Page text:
“Talking with people of different viewpoints and learning more about progressive causes like reproductive rights, economic freedoms, and the gender gap are all things that have really resonated with me,” she says. “I think that’s what has shaped and solidified my desire to become active in the political process.”

Alphonse Mugisha

Alphonse Mugisha ’17. (University photo / Dani Douglass)

Alphonse Mugisha ’17
Hometown: Syracuse, NY
Major: Electrical and computer engineering

Alphonse Mugisha immigrated to the U.S. with his family when he was 11 years old. He was born in Burundi, a small, east African nation, but grew up in a refugee camp in Tanzania. After years of applying, his family was resettled in Syracuse, New York. He attended middle and high school in Syracuse, learning English along the way. Just under two years ago, he was finally able to apply for citizenship.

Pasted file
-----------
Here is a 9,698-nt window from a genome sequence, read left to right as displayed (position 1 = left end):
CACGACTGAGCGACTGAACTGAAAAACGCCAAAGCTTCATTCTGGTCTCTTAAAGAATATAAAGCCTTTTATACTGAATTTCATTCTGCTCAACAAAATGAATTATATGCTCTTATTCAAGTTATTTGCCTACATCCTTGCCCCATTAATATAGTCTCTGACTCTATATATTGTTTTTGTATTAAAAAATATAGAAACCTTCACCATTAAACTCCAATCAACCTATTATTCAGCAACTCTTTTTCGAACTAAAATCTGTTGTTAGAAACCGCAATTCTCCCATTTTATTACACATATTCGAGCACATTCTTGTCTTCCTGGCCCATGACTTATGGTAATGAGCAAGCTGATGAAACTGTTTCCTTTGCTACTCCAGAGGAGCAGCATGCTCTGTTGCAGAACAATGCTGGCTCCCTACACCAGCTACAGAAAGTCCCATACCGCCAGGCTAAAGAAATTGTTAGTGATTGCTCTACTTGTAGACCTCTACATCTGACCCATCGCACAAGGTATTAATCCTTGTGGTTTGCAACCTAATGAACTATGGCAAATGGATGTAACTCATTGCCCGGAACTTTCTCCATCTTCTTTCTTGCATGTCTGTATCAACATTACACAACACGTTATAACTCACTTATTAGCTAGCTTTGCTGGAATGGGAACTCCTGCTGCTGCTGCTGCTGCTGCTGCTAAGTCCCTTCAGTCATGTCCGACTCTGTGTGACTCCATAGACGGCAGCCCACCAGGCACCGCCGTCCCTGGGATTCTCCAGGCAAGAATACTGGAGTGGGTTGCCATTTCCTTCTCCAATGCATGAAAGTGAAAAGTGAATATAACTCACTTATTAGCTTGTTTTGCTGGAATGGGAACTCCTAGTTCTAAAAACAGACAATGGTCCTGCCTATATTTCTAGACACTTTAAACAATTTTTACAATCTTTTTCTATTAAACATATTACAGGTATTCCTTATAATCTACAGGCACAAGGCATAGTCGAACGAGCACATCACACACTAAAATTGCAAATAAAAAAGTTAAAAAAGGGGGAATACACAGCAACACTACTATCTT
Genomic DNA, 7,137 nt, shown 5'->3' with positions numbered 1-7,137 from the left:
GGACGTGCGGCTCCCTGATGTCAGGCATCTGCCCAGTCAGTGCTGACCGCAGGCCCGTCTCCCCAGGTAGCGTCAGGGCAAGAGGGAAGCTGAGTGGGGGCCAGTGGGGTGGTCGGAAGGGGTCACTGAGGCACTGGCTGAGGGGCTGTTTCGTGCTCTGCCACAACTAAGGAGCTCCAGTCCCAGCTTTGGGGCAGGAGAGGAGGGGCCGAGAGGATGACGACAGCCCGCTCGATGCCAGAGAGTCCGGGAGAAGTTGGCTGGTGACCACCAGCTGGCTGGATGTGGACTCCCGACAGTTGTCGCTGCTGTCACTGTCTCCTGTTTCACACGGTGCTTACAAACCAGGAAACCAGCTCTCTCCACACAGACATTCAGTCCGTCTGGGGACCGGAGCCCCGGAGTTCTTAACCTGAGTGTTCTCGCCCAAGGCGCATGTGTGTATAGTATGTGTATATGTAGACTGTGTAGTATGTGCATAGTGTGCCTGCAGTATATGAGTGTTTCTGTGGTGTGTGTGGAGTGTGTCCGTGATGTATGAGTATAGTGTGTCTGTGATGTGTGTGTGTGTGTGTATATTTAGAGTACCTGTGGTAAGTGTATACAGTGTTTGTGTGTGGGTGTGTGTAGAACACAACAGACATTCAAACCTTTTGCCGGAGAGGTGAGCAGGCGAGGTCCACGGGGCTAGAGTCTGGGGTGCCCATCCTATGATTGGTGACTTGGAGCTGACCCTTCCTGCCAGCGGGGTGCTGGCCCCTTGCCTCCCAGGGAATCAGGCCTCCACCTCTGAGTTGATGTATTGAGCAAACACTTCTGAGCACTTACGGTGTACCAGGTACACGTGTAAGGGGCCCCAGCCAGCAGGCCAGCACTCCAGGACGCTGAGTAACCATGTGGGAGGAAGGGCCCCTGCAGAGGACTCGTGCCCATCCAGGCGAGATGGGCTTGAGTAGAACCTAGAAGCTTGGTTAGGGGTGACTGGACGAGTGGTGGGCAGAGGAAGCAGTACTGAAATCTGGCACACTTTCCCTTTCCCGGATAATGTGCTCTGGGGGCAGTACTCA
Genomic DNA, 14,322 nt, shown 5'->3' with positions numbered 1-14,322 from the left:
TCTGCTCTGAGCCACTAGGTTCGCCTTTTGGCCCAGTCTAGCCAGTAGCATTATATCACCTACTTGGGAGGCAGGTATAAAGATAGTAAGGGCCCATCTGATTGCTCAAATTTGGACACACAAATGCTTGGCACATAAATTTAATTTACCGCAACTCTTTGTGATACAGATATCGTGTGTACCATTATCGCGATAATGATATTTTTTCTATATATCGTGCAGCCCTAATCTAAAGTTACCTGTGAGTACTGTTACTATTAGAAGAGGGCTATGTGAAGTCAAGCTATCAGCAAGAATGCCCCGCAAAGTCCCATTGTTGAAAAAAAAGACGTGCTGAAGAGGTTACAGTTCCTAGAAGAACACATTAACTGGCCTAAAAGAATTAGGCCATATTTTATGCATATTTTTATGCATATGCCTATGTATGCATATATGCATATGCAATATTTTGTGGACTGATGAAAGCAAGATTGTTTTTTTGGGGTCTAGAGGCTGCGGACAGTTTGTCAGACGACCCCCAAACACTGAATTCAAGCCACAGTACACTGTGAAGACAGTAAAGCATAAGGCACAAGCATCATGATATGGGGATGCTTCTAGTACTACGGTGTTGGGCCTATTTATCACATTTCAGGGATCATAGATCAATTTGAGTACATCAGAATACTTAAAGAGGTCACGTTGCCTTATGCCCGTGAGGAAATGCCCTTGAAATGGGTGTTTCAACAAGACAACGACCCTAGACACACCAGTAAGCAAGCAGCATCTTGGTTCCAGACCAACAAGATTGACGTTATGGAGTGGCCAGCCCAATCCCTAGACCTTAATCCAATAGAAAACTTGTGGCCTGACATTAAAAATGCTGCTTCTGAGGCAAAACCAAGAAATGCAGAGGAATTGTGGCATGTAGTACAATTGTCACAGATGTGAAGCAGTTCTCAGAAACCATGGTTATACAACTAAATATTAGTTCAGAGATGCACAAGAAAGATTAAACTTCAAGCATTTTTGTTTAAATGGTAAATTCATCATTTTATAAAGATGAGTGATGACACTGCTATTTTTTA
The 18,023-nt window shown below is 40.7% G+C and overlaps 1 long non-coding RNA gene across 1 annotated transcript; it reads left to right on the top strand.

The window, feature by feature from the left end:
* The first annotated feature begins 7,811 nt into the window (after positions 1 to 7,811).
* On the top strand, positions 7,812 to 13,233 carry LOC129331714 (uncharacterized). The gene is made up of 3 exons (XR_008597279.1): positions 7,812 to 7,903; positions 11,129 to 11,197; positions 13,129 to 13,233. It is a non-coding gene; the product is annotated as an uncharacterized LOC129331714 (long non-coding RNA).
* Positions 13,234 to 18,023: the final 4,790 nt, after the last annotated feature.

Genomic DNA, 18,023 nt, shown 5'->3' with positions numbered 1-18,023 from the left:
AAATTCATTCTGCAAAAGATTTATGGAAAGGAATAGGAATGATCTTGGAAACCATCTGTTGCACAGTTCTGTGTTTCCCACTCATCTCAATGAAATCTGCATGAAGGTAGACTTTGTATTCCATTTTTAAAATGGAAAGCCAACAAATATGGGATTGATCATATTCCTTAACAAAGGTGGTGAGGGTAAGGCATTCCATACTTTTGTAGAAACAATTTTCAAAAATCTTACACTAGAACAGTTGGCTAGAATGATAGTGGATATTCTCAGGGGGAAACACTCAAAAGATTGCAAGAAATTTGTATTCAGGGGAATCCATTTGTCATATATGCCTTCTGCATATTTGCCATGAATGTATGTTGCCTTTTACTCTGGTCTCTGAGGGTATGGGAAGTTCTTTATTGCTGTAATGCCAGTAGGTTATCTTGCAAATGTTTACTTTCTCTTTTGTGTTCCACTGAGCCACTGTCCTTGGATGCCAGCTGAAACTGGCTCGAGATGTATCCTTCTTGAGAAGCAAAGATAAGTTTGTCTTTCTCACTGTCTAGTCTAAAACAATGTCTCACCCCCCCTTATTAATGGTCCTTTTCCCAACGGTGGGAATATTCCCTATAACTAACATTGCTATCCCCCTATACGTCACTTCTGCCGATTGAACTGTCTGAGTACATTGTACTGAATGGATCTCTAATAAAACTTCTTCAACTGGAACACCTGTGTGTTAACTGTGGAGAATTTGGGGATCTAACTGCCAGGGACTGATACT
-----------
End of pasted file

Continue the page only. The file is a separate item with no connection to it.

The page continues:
Even though he has not yet voted, Mugisha has been politically aware for a number of years.

“In 2008 I was in eighth grade, and I had only been in the U.S. for a year,” Mugisha says. “I just remember it was the first time a black person was running for president. When he won, it was really interesting to me that it was such a big deal.”

Now, he’s looking forward to being able to participate in the election as a voting citizen–especially in a year when the candidates represent such distinct political and personal perspectives.

“I think it’s very important to go out and vote even if it may seem that it doesn’t count,” Mugisha says. “You’re making your voice heard.”